The Big Ten abandons on-campus semifinals.

Jerry Hinnen’s got all the details here.

… With all three Big Ten A.D.’s saying much the same thing within a matter of minutes of each other, it couldn’t really be much more obvious: despite Delany’s backing, the on-campus semifinal proposal has failed within the Big Ten. And it’s certainly not going to get any traction elsewhere, with the number of other conferences willing to risk playing a national semifinal in a Midwestern midwinter numbering somewhere between zero and zero. The idea is dead.

He’s got the same question about that as I do.  Why give that up?  Surely it’s not all about a Rose Bowl fetish.  (It’s not like Nebraska’s Harvey Perlman’s been a fixture on the subject for decades.)  And if it’s about having a chit to trade for other concessions in the post-BCS haggling – Delany’s conference champs-only proposal being the most obvious one – why give it up publicly now?

I’m not buying this “bowls or bust” rationale, either.  You can structure a small playoff with on-campus semis that still leaves the bowls intact.  It just takes a little effort.

And just to show you how absurd this gets, rather than stand his ground on the more fan-friendly on-campus sites, Michigan State’s athletic director hopes instead that the NCAA will help families pay for the travel expense of going to an additional postseason game.  (I assume that wouldn’t extend to Michael Adams’ family.)

Honestly, I can’t figure this one out.  Anyone out there have a clue?

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28 Comments

Filed under BCS/Playoffs, Big Ten Football

28 responses to “The Big Ten abandons on-campus semifinals.

  1. JG Shellnutt

    Money.
    That’s always the answer with these guys.
    Someone has whispered in an ear that there will be huge money from certain off-campus semi sites (I’m looking at you Dallas) if they can get their support behind it now and make it happen. If the Big 10 is guaranteed to get someone in Dallas for a semi every year (with near-BCS money) and in the Rose Bowl every year their bottom line will increase immensely. This money must be much larger than they would get from a home game.
    Just a guess

    • If the Big 10 is guaranteed to get someone in Dallas for a semi every year (with near-BCS money) and in the Rose Bowl every year their bottom line will increase immensely.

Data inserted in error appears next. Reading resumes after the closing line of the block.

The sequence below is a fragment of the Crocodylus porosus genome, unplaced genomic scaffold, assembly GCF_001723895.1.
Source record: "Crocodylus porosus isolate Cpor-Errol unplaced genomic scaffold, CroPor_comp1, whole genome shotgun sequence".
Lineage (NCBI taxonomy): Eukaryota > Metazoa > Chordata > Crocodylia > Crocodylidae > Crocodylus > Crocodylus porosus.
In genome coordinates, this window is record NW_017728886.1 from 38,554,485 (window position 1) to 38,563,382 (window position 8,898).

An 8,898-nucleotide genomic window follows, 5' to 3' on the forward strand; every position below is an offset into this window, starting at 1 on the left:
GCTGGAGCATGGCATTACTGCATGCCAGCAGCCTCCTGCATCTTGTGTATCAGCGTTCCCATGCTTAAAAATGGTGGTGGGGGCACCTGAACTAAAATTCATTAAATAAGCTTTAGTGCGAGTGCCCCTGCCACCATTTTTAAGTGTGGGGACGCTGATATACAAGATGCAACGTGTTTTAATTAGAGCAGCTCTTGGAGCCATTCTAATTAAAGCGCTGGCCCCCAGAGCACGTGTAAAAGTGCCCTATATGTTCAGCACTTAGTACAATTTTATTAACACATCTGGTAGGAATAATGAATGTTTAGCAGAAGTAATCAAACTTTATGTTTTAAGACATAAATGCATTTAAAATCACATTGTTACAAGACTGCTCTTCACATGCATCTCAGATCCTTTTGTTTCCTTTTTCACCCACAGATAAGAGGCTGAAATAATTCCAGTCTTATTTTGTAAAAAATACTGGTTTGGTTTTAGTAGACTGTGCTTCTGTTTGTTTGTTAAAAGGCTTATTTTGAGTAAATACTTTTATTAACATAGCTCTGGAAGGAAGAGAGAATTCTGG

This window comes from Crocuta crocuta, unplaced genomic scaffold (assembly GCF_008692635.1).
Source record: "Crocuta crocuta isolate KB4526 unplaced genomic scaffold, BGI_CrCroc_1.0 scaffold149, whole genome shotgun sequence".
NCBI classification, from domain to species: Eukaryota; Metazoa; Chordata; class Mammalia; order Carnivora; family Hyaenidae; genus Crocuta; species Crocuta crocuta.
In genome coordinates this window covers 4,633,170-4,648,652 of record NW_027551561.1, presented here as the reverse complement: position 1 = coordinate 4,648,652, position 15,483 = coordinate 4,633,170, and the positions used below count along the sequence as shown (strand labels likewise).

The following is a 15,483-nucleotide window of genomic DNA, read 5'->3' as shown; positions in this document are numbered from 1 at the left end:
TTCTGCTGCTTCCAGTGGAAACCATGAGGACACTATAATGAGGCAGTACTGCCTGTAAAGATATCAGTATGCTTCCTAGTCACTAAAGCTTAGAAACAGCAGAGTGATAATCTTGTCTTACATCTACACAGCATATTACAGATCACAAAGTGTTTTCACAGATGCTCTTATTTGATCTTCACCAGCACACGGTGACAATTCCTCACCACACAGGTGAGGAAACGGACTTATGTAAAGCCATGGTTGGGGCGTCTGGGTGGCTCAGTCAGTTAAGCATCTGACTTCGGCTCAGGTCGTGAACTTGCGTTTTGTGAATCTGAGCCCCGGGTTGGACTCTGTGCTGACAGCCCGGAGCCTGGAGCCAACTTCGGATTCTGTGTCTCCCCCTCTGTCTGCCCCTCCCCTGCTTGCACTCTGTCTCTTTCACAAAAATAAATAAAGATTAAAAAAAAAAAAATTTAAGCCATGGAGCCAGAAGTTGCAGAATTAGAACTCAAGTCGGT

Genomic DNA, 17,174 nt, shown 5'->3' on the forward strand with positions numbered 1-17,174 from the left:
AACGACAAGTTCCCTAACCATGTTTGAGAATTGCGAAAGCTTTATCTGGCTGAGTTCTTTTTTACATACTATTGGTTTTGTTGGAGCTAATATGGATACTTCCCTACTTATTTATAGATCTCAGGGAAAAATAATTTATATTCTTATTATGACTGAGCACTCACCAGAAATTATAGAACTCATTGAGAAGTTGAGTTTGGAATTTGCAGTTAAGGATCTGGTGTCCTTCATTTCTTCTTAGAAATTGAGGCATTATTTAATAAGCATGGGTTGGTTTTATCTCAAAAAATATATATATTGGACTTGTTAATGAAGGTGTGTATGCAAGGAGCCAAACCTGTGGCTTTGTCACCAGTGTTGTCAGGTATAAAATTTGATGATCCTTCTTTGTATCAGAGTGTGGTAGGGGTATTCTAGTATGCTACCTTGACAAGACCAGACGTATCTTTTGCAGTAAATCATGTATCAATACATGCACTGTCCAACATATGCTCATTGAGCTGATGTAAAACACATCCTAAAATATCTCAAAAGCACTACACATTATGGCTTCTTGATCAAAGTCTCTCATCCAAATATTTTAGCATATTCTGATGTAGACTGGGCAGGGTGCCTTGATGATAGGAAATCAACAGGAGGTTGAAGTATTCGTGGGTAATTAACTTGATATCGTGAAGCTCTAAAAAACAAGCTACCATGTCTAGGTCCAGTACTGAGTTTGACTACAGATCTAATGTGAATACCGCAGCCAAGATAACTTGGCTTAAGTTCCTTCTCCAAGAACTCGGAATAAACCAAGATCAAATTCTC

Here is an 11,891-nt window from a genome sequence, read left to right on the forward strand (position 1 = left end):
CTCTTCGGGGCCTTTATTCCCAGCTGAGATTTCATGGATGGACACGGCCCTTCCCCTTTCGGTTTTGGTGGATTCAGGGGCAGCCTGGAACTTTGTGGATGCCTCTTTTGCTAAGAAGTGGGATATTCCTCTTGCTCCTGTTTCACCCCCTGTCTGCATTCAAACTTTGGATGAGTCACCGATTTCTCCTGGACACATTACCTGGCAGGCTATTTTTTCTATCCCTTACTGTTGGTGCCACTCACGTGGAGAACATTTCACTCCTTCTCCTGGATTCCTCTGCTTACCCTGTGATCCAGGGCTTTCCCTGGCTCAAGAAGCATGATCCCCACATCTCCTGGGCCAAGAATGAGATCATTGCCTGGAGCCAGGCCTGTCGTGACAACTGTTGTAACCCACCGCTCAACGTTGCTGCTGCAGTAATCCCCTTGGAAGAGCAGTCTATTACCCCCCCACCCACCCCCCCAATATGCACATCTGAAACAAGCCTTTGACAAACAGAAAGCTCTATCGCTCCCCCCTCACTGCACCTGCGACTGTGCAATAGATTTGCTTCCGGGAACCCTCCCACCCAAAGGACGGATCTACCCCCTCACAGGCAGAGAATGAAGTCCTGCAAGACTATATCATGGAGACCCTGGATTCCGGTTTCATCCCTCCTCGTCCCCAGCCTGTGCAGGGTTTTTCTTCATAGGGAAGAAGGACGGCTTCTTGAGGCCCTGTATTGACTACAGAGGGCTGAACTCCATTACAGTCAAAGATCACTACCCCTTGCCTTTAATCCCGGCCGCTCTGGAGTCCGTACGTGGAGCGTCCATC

How much more money can they get from Jerry Jones than, say, Michigan would hosting a semi-final at home?

      And I doubt that insisting the Rose Bowl be kept in the loop maximizes revenue.

      • JG Shellnutt

        I certainly don’t know the ins and outs and what-have-you’s, but I think most big bowls pay more than home games. I imagine Jerry Jones can negotiate a bigger TV contract than can a single school (or conference). I also imagine they are better at merchandising and selling dippin’ dots’ etc.

        • Jerry Jones isn’t negotiating the TV contract. The conferences are. All Jones will be doing is putting in a bid to host a game.

          • And that’s your kicker. Michigan isn’t paying a fee for the right to host a game. On the other hand, if you create competition amongst off campus host cities, you can get LA, New Orleans, Miami, Dallas, Phoenix, Atlanta, among others, all bidding for the right to host semifinal games, and thus you get their bid fees.

            • True, but on the other hand, if Michigan hosts, it eliminates the middle man on parking, concessions, etc. You could probably argue it could charge a higher ticker premium than Jones, given that the fan base wouldn’t have to spend money on traveling.

              • But how much money is there for a single game of parking, concessions, etc? Could it possibly top the fees (I’m assuming multiple millions, perhaps $3-5m, if not upwards of 8 figures) to make hosting on campus a greater gross revenue total? You cut out the middle man by hosting on campus, but you also cut out the cut you’d get from those middle men from bidding it out.

                • Where is Jones getting the money to outbid Michigan? Both stadiums seat about the same number of folks.

                  • Why is Jerry paying? Legit question.

                    I’m thinking of something akin to the NCAA basketball tourney host cities bidding process. Do the owners of the individual arenas make those bids to have early round, Sweet 16, and Final Four games? Again, asking seriously, cause I’ve never looked at and have got no clue how that process works. But I’ve always assumed a local tourism board, chamber of commerce, or the city itself, pay for the rights to host those games. So that if Dallas won the right to host a Final Four, it wouldn’t be Jerry paying for that right, but some other entity.

                    • Silver Creek Dawg

                      My understanding is that schools and/or conferences bid for hosting the NCAA Tournament (for example, NATS is hosting next year’s Final Four at the GA Dome). My guess is that the Big XII would host the game at Jerryworld.

                      Let me point this out as well. I can’t believe the NCAA/BCS/whoever would allow an on-campus semifinal to be split revenue-wise like a typical home game.

  2. OKDawg

    I wonder if revenue sharing factors in here. If a team plays a home game for a semi versus traveling to a bowl site, is the revenue sharing different?